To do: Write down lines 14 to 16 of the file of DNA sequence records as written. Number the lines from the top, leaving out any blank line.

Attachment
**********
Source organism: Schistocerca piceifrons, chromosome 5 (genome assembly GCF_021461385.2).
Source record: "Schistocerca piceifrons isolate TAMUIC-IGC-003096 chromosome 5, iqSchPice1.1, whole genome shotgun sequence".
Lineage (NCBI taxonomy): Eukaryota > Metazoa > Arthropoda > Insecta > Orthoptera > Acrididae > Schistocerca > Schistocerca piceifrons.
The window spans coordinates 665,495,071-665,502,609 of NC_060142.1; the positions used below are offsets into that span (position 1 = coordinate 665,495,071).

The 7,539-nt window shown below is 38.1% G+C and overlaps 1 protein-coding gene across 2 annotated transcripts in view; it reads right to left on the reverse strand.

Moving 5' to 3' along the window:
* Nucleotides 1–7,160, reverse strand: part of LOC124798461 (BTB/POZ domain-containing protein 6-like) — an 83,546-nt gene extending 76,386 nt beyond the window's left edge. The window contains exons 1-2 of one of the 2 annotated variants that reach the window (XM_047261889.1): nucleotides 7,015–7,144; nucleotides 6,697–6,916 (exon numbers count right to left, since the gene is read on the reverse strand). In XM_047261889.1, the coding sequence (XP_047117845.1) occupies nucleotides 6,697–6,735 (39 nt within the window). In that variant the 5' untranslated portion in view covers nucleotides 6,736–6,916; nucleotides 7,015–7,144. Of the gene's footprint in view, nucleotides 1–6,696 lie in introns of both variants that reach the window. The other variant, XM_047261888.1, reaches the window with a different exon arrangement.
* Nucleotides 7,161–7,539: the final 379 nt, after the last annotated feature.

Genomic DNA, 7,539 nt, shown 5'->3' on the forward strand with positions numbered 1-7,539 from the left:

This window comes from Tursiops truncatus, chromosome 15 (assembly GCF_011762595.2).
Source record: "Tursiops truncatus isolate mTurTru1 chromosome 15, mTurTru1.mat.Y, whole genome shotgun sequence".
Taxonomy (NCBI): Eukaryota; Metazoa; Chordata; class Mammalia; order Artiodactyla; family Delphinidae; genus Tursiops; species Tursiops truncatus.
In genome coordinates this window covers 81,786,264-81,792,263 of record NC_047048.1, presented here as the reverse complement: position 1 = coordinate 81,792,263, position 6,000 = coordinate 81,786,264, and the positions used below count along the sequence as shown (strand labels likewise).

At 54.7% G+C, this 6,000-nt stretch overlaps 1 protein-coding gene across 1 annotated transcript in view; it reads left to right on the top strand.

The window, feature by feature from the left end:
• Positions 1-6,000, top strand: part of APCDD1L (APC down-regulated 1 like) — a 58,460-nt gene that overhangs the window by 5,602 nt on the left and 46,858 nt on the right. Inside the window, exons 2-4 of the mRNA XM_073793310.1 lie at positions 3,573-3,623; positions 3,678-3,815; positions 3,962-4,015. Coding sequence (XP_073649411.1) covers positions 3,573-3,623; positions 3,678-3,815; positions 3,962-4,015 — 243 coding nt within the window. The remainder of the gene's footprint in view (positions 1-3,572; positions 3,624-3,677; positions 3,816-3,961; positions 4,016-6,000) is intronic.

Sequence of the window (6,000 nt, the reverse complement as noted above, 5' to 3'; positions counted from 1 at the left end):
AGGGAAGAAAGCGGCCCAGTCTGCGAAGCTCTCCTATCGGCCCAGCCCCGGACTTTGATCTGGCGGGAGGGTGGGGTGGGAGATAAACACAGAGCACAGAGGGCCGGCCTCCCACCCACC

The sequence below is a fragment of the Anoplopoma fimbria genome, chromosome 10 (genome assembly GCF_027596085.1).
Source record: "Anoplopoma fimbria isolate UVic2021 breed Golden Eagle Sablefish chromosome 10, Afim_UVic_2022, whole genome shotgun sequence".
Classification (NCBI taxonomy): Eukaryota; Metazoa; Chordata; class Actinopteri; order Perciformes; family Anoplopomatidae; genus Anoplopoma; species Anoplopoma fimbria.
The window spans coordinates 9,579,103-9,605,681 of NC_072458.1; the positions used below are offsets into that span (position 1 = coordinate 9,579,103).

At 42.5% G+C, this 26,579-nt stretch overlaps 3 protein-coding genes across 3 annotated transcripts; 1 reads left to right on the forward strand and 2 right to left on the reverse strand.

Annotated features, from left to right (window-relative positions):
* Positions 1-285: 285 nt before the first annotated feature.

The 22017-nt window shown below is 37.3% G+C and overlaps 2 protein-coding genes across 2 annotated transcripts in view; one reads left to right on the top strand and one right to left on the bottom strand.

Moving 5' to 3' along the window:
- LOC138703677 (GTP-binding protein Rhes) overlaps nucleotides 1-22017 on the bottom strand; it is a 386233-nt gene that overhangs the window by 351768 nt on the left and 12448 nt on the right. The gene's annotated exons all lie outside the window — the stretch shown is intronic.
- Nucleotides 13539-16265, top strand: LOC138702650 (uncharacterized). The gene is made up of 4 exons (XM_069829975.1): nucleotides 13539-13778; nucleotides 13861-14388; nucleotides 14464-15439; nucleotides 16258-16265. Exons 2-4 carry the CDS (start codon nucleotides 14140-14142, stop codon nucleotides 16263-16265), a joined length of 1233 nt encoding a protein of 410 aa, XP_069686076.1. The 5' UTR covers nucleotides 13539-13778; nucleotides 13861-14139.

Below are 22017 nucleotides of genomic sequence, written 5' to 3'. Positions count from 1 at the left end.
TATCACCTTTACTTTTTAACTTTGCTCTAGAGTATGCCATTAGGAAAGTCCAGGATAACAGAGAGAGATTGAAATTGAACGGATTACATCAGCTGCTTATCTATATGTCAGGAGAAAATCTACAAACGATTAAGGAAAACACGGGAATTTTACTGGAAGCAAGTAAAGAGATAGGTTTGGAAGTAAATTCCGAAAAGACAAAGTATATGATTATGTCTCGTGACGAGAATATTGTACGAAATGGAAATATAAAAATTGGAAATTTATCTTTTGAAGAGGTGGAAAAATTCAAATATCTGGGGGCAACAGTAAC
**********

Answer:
At 54.7% G+C, this 6,000-nt stretch overlaps 1 protein-coding gene across 1 annotated transcript in view; it reads left to right on the top strand.

The window, feature by feature from the left end:
• Positions 1-6,000, top strand: part of APCDD1L (APC down-regulated 1 like) — a 58,460-nt gene that overhangs the window by 5,602 nt on the left and 46,858 nt on the right. Inside the window, exons 2-4 of the mRNA XM_073793310.1 lie at positions 3,573-3,623; positions 3,678-3,815; positions 3,962-4,015. Coding sequence (XP_073649411.1) covers positions 3,573-3,623; positions 3,678-3,815; positions 3,962-4,015 — 243 coding nt within the window. The remainder of the gene's footprint in view (positions 1-3,572; positions 3,624-3,677; positions 3,816-3,961; positions 4,016-6,000) is intronic.